Perhaps Goon is not the film for that discussion but I do feel it reinforces the views of a majority of young man who are involved in the sport and watch it. It did leave me with a slight unease whilst I was laughing, particularly with the recent spate of deaths among the retired NHL enforcer community.
Put this to one side and Goon is easily an instant favourite ice-hockey film alongside Slap Shot. Not as good, but certainly not very far behind.
If you don’t mind a bit of proper, way past the Pale, crudity and some proper, no flinching, violence, and you love ice-hockey, you’ll love this.
Director: Michael Dowse
Starring: Seann William Scott, Jay Baruchel, Alison Pill
Well that’s my pontificating about films for the Iceman UK. I realise that most of you will not agree with a word I wrote, or wonder what an earth I am going on about but I hope that you may have a found a film on my admittedly small list that you had never contemplated watching or had indeed heard of.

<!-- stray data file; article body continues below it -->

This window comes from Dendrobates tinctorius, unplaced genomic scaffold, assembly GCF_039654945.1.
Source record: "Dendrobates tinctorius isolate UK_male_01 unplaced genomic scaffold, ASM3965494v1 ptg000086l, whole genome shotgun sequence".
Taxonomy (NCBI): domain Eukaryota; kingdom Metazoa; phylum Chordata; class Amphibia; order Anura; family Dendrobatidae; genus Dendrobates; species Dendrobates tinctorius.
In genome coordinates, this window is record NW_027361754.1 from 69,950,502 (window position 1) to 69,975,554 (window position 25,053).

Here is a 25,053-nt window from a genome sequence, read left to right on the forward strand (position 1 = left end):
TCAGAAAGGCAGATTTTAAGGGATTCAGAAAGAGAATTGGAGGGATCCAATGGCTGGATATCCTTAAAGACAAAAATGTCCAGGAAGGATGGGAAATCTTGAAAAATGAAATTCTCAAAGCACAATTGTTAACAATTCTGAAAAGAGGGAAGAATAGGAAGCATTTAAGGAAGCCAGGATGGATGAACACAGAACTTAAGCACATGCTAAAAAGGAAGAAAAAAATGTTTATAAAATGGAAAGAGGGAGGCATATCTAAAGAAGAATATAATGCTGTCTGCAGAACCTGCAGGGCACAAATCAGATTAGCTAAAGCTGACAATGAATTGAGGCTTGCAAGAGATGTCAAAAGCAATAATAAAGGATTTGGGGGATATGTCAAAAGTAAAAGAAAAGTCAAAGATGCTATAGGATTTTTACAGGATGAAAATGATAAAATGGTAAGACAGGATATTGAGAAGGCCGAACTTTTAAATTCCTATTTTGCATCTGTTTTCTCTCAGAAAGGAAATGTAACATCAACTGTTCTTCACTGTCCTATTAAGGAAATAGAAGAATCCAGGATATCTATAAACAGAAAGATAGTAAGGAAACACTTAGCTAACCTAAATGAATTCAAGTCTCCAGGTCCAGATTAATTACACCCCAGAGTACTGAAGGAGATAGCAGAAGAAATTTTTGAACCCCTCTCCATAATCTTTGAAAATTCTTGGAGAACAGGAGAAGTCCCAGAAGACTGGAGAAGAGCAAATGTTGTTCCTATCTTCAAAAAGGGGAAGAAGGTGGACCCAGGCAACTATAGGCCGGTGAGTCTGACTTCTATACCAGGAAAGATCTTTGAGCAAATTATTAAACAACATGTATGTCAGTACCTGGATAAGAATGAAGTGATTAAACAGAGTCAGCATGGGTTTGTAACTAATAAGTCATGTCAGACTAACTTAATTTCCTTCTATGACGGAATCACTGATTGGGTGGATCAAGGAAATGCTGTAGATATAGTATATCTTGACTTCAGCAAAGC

Without being presumptuous I would even say, give them all a viewing and see what you think.
Perhaps you could let Iceman know you think? It couldn’t be worse than this….
As with every list and piece of research there are going to be some items that fell by the wayside and didn’t make the cut. So please find below a list of films that found themselves in the rarely used fourth line:
Miracle tells the true story of Herb Brooks who led the 1980 U.S. Olympic hockey team to victory over the once thought unbeatable Russians.
Mystery, Alaska (1999)
A Mike Myers comedy is about a small Alaskan town whose ice-hockey team gets picked to host a televised event. It is not very good
Les Boys (1997)
A light-hearted comedy about the ins and outs of a Canadian ice hockey team.
Broad Street Bullies (2010)
A documentary about the Philadelphia Flyers who based a lot of their tactics on intimidation and violence, a lot of it. Some people loved them, others said it would see the death of ice-hockey. Here’s the documentary for you to judge.